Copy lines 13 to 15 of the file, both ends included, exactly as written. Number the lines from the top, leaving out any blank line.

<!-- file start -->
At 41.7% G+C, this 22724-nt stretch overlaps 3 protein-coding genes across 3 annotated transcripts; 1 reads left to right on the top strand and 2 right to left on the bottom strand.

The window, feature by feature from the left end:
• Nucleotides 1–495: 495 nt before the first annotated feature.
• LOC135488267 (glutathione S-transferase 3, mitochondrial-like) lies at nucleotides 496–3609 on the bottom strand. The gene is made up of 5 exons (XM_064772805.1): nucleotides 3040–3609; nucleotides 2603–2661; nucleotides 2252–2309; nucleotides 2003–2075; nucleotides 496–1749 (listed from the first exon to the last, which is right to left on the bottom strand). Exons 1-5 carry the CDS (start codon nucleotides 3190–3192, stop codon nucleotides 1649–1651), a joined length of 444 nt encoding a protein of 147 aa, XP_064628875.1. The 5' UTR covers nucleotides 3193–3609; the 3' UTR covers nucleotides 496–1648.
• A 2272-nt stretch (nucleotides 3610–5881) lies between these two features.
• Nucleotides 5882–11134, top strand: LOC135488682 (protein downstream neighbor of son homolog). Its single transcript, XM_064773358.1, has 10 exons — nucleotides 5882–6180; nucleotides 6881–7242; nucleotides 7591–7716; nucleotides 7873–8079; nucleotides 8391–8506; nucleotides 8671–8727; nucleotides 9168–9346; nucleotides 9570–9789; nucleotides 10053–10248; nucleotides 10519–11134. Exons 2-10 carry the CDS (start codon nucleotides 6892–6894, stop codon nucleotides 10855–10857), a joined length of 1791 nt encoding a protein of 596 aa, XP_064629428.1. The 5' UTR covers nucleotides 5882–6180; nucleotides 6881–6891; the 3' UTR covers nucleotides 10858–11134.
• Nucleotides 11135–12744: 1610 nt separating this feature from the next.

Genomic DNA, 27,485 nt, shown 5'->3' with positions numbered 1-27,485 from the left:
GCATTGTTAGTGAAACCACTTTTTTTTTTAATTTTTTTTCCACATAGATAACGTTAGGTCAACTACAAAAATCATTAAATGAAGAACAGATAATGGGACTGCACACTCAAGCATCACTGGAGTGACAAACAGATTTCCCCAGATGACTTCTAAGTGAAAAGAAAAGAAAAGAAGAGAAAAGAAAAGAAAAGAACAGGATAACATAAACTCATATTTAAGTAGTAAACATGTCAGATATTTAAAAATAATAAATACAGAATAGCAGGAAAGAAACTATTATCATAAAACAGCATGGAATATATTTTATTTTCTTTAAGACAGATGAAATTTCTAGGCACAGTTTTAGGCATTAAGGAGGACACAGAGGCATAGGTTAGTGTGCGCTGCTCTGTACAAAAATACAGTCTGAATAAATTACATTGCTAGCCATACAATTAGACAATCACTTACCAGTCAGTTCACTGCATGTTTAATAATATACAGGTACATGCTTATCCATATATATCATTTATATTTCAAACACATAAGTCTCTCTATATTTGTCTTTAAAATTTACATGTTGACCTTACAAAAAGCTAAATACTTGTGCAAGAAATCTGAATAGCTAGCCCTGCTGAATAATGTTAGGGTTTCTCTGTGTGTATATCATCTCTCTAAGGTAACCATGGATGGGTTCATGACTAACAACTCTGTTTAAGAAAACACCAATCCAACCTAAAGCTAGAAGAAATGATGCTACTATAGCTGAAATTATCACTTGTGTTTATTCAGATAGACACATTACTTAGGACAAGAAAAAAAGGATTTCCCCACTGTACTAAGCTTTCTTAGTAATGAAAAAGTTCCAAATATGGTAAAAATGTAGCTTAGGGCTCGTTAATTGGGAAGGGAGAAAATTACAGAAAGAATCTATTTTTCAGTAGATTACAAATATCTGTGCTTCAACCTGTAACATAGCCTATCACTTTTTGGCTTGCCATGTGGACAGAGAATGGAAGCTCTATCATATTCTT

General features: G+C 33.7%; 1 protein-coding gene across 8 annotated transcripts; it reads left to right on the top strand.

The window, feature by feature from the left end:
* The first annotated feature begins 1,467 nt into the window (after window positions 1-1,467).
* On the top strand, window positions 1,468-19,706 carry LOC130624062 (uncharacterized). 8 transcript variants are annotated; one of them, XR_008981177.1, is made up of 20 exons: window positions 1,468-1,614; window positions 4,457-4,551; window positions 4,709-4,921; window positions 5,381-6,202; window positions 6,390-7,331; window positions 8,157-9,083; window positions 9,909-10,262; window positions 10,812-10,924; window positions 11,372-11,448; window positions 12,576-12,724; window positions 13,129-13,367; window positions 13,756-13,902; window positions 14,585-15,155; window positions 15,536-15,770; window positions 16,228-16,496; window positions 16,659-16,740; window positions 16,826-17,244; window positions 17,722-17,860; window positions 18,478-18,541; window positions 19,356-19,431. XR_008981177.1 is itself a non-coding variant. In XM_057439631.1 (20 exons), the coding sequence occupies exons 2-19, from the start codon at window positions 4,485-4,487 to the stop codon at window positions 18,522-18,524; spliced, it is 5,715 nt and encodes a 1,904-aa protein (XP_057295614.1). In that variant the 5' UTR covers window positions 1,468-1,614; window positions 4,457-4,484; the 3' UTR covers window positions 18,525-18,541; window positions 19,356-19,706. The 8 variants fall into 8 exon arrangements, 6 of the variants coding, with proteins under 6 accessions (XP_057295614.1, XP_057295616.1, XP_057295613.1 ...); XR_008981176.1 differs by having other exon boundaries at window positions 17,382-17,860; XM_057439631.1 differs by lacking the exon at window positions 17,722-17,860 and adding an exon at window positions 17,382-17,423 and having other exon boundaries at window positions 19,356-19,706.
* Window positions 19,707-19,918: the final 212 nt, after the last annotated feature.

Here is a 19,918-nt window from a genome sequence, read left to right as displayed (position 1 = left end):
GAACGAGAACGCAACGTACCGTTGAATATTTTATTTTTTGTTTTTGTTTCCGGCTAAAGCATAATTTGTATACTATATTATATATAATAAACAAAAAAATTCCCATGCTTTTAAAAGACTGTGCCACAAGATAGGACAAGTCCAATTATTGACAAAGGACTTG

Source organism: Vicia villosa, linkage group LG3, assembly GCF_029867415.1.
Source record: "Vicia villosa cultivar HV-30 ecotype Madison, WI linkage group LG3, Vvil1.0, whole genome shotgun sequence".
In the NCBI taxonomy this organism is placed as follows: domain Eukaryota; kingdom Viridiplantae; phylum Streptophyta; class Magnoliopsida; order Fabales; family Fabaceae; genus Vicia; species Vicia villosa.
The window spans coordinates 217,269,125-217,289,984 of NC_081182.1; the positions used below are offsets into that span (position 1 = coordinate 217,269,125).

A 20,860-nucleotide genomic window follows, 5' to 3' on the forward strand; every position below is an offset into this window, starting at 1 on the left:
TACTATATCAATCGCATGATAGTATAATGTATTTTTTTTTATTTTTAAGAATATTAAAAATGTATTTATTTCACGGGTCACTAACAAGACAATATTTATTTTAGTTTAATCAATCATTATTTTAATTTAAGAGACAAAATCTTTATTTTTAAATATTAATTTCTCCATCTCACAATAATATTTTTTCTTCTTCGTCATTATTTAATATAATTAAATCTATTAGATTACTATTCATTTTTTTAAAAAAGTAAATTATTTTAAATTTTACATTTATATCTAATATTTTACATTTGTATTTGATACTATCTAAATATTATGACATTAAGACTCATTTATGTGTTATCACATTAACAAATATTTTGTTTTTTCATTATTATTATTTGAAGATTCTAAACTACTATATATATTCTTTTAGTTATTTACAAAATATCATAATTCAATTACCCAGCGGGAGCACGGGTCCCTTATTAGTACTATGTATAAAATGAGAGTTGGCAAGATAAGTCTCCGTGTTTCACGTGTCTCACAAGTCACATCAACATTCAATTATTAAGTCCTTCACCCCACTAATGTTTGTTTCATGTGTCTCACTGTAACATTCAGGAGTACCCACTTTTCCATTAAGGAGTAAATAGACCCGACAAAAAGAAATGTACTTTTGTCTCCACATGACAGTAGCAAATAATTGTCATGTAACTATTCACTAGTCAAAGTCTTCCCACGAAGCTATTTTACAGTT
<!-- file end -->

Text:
* On the top strand, window positions 1,468-19,706 carry LOC130624062 (uncharacterized). 8 transcript variants are annotated; one of them, XR_008981177.1, is made up of 20 exons: window positions 1,468-1,614; window positions 4,457-4,551; window positions 4,709-4,921; window positions 5,381-6,202; window positions 6,390-7,331; window positions 8,157-9,083; window positions 9,909-10,262; window positions 10,812-10,924; window positions 11,372-11,448; window positions 12,576-12,724; window positions 13,129-13,367; window positions 13,756-13,902; window positions 14,585-15,155; window positions 15,536-15,770; window positions 16,228-16,496; window positions 16,659-16,740; window positions 16,826-17,244; window positions 17,722-17,860; window positions 18,478-18,541; window positions 19,356-19,431. XR_008981177.1 is itself a non-coding variant. In XM_057439631.1 (20 exons), the coding sequence occupies exons 2-19, from the start codon at window positions 4,485-4,487 to the stop codon at window positions 18,522-18,524; spliced, it is 5,715 nt and encodes a 1,904-aa protein (XP_057295614.1). In that variant the 5' UTR covers window positions 1,468-1,614; window positions 4,457-4,484; the 3' UTR covers window positions 18,525-18,541; window positions 19,356-19,706. The 8 variants fall into 8 exon arrangements, 6 of the variants coding, with proteins under 6 accessions (XP_057295614.1, XP_057295616.1, XP_057295613.1 ...); XR_008981176.1 differs by having other exon boundaries at window positions 17,382-17,860; XM_057439631.1 differs by lacking the exon at window positions 17,722-17,860 and adding an exon at window positions 17,382-17,423 and having other exon boundaries at window positions 19,356-19,706.
* Window positions 19,707-19,918: the final 212 nt, after the last annotated feature.

Here is a 19,918-nt window from a genome sequence, read left to right as displayed (position 1 = left end):